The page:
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Privity is established when there is a substantive legal relationship between two or more parties. Typically, this relationship involves a mutual interest, such as the same loss, the same measure of damages, or the same or nearly identical issues of fact and law. 

In civil procedure, a prior judgment will bind nonparties in privity because nonparties’ interests are viewed as adequately presented in the original action. However, as the privity between the party and nonparty becomes less close and more adversarial, the nonparty in privity may have more opportunities to bring suit.

In property law, privity may be established by consensual substantive legal relationships between two or more parties. For example, landlord-tenant relationships, grantor-grantee relationships, and receiving land from a common grantor all establish privity because each relationship shares a substantive mutual interest.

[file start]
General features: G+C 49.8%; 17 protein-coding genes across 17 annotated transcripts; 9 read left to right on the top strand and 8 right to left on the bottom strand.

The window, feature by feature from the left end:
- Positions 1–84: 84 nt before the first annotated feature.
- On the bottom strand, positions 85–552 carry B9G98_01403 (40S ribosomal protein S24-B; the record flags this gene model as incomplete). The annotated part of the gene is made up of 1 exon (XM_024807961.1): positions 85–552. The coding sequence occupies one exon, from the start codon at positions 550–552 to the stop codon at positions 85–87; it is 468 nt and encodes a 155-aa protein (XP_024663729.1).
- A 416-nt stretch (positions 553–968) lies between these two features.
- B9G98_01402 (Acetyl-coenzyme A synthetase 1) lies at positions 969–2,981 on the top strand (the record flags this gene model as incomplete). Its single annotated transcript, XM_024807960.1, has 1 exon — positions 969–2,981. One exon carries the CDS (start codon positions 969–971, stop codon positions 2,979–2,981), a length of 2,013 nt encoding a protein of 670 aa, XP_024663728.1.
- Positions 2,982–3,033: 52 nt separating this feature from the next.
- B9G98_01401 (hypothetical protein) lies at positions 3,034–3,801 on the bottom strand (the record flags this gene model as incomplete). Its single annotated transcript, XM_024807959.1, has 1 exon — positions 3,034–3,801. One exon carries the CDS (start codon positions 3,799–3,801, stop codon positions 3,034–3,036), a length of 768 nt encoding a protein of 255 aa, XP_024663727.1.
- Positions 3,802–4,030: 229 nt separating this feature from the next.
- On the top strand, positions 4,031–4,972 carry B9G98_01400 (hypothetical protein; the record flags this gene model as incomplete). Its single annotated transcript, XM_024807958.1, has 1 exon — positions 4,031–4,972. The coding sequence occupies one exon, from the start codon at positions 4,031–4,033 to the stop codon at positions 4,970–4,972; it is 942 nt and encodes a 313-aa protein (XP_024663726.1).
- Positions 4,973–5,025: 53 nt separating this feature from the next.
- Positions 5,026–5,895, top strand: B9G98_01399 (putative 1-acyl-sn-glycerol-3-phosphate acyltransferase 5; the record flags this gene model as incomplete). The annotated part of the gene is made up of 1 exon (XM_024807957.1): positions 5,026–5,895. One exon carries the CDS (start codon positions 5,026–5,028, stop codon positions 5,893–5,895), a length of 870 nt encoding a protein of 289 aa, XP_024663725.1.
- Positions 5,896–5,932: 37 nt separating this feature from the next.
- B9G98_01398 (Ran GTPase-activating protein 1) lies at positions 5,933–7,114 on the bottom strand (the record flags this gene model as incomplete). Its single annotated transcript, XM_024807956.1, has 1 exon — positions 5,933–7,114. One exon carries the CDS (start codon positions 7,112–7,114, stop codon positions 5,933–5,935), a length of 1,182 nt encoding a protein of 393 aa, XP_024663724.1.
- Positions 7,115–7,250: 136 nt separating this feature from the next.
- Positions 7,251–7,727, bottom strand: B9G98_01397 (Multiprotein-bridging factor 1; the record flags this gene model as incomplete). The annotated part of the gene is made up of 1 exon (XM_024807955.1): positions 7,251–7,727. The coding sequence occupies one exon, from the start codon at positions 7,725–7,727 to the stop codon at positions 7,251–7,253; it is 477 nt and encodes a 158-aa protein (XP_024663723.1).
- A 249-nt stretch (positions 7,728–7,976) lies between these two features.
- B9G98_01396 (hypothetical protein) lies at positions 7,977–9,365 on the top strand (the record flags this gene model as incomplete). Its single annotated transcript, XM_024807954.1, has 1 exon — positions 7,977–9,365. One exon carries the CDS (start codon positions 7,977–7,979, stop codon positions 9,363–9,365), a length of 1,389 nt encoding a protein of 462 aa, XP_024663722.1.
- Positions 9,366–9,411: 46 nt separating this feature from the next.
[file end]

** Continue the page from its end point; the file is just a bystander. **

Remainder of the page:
When two or more parties in a contract are in privity, all parties are bound by the contract and are obligated to each other in some way. For instance, one party may receive remedies for breach of contract or force fulfillment of the contract as a result of privity of contract.

[Last updated in September of 2021 by the Wex Definitions Team]